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Review: Entanglement

February 9, 2018

By John Corrado

★★ (out of 4)

Ben Layton (Thomas Middleditch) is in the throes of depression, finding himself unable to cope after his wife left him for another man.  But he finds a new purpose in life when he finds out that his parents nearly adopted a baby girl, who they had to give up after realizing they were pregnant with him, leaving the possibility open that he has a sibling of sorts out in the world.

Operating under the belief that a sister might be able to help him figure himself out, this leads him to meet Hanna (Jess Weixler), a quirky young woman who rejuvenates his life.  Ben falls in love with her, a relationship that is not only complicated by the fact that she very nearly ended up being his adopted sister, but also because he might not be as mentally stable as he believes.

At the same time, Ben starts to realize that his neighbour Tabby (Diana Bang), who is always looking out for him and sneaks in to clean his apartment, also has feelings for him.  This description probably makes the Vancouver-shot Entanglement sound like your typical indie rom-com about an emotionally despondent man being saved by one spirited young woman, while another one pines after him.  But the film also has deeper ambitions than that.  It plays with stylistic touches that feel inspired by Michel Gondry, features talk of quantum entanglement, and builds towards a final twist that radically changes our interpretation of the story.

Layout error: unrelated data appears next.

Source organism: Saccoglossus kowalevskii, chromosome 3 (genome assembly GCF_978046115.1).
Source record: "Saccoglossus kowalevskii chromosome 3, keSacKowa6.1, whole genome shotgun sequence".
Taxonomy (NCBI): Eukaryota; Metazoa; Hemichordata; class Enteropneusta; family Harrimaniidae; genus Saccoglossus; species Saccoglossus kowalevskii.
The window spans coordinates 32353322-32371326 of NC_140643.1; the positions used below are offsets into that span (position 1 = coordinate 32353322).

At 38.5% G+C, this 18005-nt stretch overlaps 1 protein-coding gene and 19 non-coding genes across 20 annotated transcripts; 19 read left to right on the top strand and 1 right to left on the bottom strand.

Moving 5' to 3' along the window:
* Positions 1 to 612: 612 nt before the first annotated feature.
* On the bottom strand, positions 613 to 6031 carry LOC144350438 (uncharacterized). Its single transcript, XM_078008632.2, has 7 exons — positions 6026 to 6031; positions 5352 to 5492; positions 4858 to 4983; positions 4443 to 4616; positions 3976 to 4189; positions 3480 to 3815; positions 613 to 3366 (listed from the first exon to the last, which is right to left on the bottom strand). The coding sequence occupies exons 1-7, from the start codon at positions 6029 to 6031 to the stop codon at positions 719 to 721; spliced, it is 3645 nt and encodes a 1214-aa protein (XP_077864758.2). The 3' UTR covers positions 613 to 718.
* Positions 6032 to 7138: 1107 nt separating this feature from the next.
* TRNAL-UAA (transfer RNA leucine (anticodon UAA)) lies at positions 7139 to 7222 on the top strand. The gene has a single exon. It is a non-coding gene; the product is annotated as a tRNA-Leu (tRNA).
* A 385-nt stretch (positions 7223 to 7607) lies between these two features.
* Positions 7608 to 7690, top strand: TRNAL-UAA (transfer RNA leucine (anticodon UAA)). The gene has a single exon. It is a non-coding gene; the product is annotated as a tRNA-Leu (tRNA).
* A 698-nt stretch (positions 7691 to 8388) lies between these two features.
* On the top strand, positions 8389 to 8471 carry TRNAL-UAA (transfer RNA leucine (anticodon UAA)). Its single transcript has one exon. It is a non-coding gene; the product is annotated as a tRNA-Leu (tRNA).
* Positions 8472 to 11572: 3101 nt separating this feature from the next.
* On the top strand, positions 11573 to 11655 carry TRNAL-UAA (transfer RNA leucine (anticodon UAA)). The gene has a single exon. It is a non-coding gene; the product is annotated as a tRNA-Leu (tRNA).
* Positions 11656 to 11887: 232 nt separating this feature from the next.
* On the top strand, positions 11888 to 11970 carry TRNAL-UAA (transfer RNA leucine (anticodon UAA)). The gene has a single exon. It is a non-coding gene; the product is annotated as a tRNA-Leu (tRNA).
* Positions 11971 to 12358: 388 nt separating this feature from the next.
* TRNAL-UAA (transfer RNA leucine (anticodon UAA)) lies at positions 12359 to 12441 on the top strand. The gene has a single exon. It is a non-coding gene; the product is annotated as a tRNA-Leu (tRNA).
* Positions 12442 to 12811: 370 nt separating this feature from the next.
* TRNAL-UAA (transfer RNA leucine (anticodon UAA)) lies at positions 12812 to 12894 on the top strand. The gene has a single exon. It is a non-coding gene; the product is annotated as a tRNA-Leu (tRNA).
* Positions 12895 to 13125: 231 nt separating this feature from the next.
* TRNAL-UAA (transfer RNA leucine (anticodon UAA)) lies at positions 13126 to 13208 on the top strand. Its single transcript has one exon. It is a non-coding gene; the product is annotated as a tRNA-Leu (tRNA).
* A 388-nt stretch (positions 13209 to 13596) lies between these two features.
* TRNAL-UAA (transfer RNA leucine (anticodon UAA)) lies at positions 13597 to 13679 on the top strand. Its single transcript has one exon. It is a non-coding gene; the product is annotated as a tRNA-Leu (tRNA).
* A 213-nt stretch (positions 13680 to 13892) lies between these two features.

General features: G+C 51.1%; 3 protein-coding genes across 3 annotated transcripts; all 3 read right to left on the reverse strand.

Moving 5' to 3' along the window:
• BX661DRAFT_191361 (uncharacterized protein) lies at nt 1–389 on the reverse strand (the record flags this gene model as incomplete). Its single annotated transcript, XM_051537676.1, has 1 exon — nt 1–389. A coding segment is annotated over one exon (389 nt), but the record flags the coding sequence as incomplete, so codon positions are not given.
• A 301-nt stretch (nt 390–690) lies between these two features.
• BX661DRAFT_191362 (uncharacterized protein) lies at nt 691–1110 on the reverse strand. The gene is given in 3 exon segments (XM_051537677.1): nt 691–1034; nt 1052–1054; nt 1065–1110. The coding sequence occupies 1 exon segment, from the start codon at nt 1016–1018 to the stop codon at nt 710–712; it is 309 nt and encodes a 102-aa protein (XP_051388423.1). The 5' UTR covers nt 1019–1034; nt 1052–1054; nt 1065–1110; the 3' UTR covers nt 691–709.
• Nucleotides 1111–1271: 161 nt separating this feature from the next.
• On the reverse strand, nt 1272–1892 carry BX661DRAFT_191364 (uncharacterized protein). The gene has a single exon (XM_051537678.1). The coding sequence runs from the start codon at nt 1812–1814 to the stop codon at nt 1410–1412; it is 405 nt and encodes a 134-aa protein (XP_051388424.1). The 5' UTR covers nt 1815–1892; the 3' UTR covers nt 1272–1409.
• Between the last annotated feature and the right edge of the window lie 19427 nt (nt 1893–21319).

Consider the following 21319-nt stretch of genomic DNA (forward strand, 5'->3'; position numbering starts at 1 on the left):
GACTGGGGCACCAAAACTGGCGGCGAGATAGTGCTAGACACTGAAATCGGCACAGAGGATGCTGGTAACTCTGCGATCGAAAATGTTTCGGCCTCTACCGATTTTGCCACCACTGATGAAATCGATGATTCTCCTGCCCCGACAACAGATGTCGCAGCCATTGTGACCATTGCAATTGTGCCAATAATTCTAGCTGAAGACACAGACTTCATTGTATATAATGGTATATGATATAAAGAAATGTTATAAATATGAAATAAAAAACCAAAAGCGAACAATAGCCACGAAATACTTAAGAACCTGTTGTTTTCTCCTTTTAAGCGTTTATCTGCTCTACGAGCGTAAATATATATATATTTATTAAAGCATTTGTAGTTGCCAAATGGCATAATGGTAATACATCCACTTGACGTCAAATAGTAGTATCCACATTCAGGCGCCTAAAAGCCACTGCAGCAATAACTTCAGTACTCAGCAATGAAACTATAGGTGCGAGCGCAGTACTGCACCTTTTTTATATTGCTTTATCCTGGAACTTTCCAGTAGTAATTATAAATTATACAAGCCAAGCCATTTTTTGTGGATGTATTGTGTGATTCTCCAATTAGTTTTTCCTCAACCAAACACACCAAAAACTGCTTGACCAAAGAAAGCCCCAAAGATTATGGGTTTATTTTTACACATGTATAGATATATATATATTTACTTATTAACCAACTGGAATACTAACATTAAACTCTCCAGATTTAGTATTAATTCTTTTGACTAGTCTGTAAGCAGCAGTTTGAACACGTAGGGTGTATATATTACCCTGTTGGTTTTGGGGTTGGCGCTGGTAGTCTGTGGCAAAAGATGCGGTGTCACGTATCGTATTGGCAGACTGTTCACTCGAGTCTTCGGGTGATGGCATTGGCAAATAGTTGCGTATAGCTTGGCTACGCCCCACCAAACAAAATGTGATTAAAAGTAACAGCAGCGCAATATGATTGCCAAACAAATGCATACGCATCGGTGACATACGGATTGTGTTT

The problem is that the film ends up biting off more than it can chew, and the twist somewhat undercuts our investment in everything that happened before it.  There are still things to like about Entanglement, including a fine performance from Thomas Middleditch, who does a good job of portraying a man in the midst of a mental breakdown.  The film starts off on a pretty promising note, with an opening sequence showing Ben’s botched attempts at committing suicide, which somehow finds the right balance between drama and pitch black comedy.

There is also a sequence partway through that shows all of the serendipitous little moments that stopped his suicide attempt from being successful that I thought was nicely done.  But the film as a whole just doesn’t quite work in the end.  This is ultimately a clichéd and somewhat overly ambitious indie dramedy that relies a little too much on quirky elements to tell its story, and it offers two manic pixie dream girls for the price of one, which feels like a few too many.

Entanglement is now playing in limited release at Cineplex Cinemas Yonge-Dundas in Toronto.

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